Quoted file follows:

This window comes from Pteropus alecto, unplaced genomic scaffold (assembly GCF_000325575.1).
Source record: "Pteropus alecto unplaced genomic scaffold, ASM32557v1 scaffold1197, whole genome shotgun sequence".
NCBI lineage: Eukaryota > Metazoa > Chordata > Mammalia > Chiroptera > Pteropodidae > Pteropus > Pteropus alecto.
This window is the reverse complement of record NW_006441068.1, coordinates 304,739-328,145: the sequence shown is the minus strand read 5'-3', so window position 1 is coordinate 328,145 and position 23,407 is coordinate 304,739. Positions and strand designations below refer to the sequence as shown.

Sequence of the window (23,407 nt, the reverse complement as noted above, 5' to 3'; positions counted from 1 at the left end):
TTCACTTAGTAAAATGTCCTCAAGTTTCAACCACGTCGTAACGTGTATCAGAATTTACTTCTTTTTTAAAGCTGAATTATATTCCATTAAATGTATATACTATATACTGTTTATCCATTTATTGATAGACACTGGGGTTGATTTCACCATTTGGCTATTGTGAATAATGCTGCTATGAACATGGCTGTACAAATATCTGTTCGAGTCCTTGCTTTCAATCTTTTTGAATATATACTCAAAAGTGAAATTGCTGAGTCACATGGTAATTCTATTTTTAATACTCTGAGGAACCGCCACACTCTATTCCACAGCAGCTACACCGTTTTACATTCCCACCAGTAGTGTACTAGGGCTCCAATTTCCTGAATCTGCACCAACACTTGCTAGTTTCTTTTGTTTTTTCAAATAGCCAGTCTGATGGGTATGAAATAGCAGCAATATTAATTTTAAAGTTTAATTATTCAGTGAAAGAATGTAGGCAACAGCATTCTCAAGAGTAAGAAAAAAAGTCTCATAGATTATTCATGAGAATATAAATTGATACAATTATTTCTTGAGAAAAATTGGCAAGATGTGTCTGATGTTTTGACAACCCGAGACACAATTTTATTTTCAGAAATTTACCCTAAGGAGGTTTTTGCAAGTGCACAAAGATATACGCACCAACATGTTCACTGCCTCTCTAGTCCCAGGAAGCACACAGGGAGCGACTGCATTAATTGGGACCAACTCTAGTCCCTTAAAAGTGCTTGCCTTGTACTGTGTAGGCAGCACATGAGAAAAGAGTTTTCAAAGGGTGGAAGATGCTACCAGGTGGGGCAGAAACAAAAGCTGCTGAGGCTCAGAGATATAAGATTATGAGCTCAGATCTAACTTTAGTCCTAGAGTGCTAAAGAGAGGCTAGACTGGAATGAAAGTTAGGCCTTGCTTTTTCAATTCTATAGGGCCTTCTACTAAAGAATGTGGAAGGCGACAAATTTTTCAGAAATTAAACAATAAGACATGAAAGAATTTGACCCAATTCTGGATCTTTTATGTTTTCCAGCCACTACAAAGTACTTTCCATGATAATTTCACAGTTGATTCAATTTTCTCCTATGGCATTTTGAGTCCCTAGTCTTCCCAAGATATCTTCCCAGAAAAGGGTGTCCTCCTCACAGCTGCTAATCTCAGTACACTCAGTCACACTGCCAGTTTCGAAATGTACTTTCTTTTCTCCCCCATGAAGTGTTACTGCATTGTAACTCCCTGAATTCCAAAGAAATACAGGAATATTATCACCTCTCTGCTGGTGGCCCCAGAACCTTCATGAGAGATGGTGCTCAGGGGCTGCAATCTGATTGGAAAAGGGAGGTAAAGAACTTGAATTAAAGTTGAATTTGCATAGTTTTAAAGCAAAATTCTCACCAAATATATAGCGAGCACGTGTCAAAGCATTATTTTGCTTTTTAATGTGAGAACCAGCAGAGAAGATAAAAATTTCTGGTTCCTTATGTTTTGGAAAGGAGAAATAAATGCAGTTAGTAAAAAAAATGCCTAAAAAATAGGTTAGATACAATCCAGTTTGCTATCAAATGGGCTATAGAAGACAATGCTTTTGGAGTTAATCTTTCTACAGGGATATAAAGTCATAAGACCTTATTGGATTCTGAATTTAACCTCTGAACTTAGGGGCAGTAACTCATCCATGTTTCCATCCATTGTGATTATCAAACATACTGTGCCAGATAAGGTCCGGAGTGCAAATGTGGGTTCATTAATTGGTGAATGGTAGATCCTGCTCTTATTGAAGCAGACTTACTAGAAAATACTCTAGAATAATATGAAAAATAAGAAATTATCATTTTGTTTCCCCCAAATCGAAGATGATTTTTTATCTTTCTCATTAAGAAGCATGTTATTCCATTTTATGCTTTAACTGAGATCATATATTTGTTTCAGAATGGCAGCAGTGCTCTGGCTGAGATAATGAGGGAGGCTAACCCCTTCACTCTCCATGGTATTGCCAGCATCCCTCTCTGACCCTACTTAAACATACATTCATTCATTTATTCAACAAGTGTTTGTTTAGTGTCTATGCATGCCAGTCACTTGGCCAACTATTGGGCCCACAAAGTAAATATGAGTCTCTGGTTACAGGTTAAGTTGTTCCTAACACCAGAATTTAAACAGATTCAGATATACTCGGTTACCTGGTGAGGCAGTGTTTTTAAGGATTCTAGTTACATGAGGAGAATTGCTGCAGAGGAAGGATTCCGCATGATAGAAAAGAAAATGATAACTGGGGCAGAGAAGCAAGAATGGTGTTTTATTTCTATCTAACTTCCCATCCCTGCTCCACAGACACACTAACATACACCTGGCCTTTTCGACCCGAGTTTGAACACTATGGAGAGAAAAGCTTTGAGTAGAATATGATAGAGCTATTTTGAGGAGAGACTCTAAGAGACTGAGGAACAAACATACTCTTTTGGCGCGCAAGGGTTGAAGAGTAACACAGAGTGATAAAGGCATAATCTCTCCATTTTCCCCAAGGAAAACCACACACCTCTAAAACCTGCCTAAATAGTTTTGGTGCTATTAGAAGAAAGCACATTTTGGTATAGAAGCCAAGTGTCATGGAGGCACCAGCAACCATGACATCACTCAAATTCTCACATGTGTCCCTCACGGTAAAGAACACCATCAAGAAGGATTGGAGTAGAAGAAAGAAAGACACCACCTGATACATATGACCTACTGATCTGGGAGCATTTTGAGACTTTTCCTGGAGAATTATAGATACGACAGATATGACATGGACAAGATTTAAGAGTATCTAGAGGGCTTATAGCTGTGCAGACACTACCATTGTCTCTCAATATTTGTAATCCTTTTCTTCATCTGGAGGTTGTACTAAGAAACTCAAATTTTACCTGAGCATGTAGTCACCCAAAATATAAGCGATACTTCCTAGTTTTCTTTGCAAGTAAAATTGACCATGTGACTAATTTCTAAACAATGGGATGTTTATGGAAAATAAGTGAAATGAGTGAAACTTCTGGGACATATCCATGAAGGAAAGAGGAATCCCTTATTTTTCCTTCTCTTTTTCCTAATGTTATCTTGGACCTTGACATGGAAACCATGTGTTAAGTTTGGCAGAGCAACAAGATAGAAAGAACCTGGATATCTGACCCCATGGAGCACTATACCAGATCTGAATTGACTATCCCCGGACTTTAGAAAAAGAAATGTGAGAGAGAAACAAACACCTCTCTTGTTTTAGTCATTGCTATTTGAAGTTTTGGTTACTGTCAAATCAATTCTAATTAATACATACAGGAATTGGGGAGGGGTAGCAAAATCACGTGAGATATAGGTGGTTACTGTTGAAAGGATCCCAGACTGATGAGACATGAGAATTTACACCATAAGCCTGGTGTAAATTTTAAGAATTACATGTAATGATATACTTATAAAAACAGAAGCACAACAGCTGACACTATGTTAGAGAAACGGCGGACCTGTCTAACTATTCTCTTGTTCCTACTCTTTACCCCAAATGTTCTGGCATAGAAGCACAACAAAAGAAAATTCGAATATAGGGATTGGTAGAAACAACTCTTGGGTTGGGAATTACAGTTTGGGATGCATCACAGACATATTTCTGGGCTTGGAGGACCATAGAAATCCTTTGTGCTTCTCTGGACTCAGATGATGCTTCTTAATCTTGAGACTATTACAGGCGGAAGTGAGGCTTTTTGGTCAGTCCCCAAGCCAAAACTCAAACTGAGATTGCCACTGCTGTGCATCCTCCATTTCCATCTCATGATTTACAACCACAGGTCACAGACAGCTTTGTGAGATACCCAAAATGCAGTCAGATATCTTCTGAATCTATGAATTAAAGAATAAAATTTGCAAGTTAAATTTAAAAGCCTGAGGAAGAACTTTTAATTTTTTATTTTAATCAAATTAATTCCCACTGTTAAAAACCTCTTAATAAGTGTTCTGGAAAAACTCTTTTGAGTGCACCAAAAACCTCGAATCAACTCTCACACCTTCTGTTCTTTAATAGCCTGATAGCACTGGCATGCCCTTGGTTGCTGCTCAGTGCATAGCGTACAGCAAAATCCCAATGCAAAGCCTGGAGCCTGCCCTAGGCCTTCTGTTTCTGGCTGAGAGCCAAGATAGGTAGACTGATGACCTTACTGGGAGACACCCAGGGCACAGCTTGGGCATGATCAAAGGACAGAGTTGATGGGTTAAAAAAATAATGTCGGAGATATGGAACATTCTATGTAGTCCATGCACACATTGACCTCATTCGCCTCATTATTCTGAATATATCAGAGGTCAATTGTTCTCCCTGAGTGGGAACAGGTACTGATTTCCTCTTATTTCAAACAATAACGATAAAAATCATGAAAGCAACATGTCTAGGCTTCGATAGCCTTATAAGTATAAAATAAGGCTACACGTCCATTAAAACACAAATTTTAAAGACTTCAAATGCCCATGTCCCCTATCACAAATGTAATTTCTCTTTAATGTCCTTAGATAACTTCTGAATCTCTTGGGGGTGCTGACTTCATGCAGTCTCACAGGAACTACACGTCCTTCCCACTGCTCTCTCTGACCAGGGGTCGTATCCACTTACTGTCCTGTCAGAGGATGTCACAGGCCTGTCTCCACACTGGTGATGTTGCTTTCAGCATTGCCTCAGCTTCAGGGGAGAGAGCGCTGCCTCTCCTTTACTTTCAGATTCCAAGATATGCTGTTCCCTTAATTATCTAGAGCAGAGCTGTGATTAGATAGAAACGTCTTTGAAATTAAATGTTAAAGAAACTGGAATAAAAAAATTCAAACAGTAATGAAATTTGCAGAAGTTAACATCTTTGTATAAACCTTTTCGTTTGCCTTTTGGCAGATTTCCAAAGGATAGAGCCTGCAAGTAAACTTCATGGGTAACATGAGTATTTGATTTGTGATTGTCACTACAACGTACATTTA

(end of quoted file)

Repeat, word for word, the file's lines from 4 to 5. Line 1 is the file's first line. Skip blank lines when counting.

This window is the reverse complement of record NW_006441068.1, coordinates 304,739-328,145: the sequence shown is the minus strand read 5'-3', so window position 1 is coordinate 328,145 and position 23,407 is coordinate 304,739. Positions and strand designations below refer to the sequence as shown.

Sequence of the window (23,407 nt, the reverse complement as noted above, 5' to 3'; positions counted from 1 at the left end):